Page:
A bit more data here: I fixed the ReduceEntities() function this weekend, and used this as a testcase: <a href="foo ¢®">. The odd thing is that the sink is doing exactly the right thing, but when you mouse over the link we see the extra funky "Â" character. I think it's in the HTML attribute handling of the content model or in the link handling code.
1) Can anyone explain a valid reason *why* someone would use or other entities as the target of a HREF? 2) Can anyone demonstrate that this usage is common (or even present at all) on the Web, esp. Top 100? 4xp, relnote, FUTURE unless someone demonstrates this is a real problem for real sites.
Keywords: 4xp, relnote
Target Milestone: --- → Future
This bug report originated from a real web page at http://www.geraldmweinberg.com. The maintainer changed the offending code when I suggested that it wasn't compliant with the standard. I don't have any further data on how common this construct is in general.
It's indeed html attribute handling. Over to Waterson.
Assignee: harishd → waterson
marking assigned, unless jst wants to look at it first.
Status: NEW → ASSIGNED
The simplest testcase is already attached. Marking "testcase"
massive update for QA contact.
QA Contact: petersen → lorca
Composer is also seeing some strangeness with entities in links/anchors. CC Charley so he can followup when he returns from sabbatical.
Nom. nsbeta1 for backward compatibility with existing (****) HTML content.
Reassigning QA Contact for all open and unverified bugs previously under Lorca's care to Gerardo as per phone conversation this morning.
QA Contact: lorca → gerardok
qa contact updated.
QA Contact: gerardok → bsharma
Both attached test cases are working for me using the Mozilla 0.9.1 build (Build ID: 2001060713) on Linux. Is this still a bug?
Build 2001061304 win32 installer sea talkback trunk 1 The "strange" character Â no longer appear 2 The "strange" character is now replaced with %A0 3 In the second testcase the link is proven to actually work! Questions: Is this correct behavior? Should the note in: http://developer.netscape.com/docs/technote/gecko/n6release.html be corrected?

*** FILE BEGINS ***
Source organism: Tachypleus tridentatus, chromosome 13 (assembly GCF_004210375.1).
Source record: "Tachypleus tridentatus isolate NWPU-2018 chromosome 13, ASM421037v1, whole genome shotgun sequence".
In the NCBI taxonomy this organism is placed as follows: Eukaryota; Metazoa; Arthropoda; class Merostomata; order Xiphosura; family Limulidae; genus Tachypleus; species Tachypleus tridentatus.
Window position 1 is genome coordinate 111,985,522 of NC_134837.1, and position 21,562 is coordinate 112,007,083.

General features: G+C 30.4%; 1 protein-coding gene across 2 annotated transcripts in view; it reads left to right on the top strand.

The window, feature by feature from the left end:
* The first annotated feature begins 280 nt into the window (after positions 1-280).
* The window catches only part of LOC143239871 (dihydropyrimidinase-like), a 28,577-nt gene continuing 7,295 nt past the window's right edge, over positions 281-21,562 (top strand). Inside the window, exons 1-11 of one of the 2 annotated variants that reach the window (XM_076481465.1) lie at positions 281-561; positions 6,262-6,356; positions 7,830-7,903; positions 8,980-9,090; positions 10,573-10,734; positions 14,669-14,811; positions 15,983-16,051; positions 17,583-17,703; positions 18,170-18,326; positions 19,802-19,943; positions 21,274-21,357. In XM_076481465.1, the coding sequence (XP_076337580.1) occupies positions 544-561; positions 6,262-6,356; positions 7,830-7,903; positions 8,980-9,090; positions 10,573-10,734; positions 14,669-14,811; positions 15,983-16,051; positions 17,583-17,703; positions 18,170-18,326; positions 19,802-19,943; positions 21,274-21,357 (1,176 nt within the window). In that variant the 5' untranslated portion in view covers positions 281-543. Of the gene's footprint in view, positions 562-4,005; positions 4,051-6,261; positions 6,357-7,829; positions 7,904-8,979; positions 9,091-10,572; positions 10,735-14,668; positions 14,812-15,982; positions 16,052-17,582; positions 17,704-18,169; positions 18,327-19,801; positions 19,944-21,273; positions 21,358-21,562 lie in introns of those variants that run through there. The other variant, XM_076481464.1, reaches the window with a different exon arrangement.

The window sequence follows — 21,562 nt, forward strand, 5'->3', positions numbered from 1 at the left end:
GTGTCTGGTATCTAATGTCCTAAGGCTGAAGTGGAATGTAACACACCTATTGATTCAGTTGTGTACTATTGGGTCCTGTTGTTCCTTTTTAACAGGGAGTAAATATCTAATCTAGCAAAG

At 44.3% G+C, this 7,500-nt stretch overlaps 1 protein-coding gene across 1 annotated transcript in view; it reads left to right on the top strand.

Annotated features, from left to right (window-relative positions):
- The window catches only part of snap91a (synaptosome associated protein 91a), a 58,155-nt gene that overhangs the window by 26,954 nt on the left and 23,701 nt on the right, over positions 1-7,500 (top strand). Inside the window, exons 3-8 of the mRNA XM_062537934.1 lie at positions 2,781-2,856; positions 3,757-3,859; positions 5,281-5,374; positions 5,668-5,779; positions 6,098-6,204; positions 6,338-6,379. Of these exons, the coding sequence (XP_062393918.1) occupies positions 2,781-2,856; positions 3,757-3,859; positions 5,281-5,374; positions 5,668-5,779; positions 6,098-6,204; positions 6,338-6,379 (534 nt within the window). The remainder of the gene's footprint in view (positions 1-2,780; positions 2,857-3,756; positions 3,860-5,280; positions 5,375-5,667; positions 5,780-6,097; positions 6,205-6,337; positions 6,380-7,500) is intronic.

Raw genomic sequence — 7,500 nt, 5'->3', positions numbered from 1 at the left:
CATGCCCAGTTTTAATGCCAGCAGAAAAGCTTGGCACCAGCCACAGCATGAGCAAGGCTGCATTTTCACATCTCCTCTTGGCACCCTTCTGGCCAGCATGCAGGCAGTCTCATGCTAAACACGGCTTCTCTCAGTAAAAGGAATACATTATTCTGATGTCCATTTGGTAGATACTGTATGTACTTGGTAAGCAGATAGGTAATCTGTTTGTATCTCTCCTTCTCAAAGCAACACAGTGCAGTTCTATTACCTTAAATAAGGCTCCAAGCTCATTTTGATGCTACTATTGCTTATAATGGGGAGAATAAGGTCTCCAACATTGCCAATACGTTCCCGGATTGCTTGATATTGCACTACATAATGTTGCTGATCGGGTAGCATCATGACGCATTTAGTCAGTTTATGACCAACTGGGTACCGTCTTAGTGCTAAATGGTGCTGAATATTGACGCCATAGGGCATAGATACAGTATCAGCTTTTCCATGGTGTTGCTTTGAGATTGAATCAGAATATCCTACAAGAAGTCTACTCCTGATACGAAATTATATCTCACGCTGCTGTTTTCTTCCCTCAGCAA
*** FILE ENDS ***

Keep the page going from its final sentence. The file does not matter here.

I get the same results ("#xÂ x" is now x%A0x", and the link works) using Mozilla _0.9_ on WinNT. > Questions: > Is this correct behavior? Well, the important thing is that it is not incorrect: "%A0" is (roughly speaking) a synonym for " ", which is a synonym for " " in HTML's default character set. More to the point, this is exactly what the HTML 4 spec says should happen for non-ascii characters: http://www.w3.org/TR/REC-html40/appendix/notes.html#non-ascii-chars -- and since character entity references are meant to stand in for single non-ascii characters, this behaviour is sensible enough. Unless someone can point to a spec that says otherwise, the difference (in display or in HREF-matching) between " " and "%A0" for " " is a difference that makes no difference. > Should the note in: > http://developer.netscape.com/docs/technote/gecko/n6release.html > be corrected? No, those notes are for Netscape 6, which is finalized; this bug is as active as ever in all N6 binaries. Before Netscape 6.next comes out, I'm sure someone will go through all closed "relnote" bugs and prune notes accordingly. Quoting from above: > --- Additional Comments From ekrock 2000-05-20 23:14 --- > 1) Can anyone explain a valid reason *why* someone would use or other > entities as the target of a HREF? Valid, no, but I'd guess cut-n-paste from a heading element ;-> Calling this FIXED.
Status: ASSIGNED → RESOLVED
Last Resolved: 18 years ago
Resolution: --- → FIXED
Verified on: build: 2001-07-02-04-Trunk platform: WinNT Loaded both the test cases and they load fine.
Status: RESOLVED → VERIFIED
SPAM. HTML Element component deprecated, changing component to Layout. See bug 88132 for details.
Component: HTML Element → Layout